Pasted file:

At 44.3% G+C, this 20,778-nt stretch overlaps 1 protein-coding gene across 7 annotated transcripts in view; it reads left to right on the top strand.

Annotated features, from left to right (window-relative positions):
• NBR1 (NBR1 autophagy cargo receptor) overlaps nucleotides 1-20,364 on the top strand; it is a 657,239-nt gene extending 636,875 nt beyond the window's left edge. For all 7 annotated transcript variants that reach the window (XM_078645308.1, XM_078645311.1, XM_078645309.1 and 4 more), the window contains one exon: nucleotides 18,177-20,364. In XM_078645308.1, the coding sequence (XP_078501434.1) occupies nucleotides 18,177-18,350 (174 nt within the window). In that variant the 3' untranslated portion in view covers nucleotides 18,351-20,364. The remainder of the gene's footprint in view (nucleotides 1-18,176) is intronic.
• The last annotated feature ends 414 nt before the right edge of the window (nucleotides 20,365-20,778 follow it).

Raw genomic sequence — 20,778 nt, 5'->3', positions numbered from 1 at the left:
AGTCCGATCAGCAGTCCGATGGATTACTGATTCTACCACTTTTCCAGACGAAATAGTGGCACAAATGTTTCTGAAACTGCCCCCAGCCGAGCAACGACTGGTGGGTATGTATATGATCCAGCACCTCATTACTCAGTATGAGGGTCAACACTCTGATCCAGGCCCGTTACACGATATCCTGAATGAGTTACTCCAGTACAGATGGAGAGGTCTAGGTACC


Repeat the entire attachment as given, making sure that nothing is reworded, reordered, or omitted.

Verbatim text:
At 44.3% G+C, this 20,778-nt stretch overlaps 1 protein-coding gene across 7 annotated transcripts in view; it reads left to right on the top strand.

Annotated features, from left to right (window-relative positions):
• NBR1 (NBR1 autophagy cargo receptor) overlaps nucleotides 1-20,364 on the top strand; it is a 657,239-nt gene extending 636,875 nt beyond the window's left edge. For all 7 annotated transcript variants that reach the window (XM_078645308.1, XM_078645311.1, XM_078645309.1 and 4 more), the window contains one exon: nucleotides 18,177-20,364. In XM_078645308.1, the coding sequence (XP_078501434.1) occupies nucleotides 18,177-18,350 (174 nt within the window). In that variant the 3' untranslated portion in view covers nucleotides 18,351-20,364. The remainder of the gene's footprint in view (nucleotides 1-18,176) is intronic.
• The last annotated feature ends 414 nt before the right edge of the window (nucleotides 20,365-20,778 follow it).

Raw genomic sequence — 20,778 nt, 5'->3', positions numbered from 1 at the left:
AGTCCGATCAGCAGTCCGATGGATTACTGATTCTACCACTTTTCCAGACGAAATAGTGGCACAAATGTTTCTGAAACTGCCCCCAGCCGAGCAACGACTGGTGGGTATGTATATGATCCAGCACCTCATTACTCAGTATGAGGGTCAACACTCTGATCCAGGCCCGTTACACGATATCCTGAATGAGTTACTCCAGTACAGATGGAGAGGTCTAGGTACC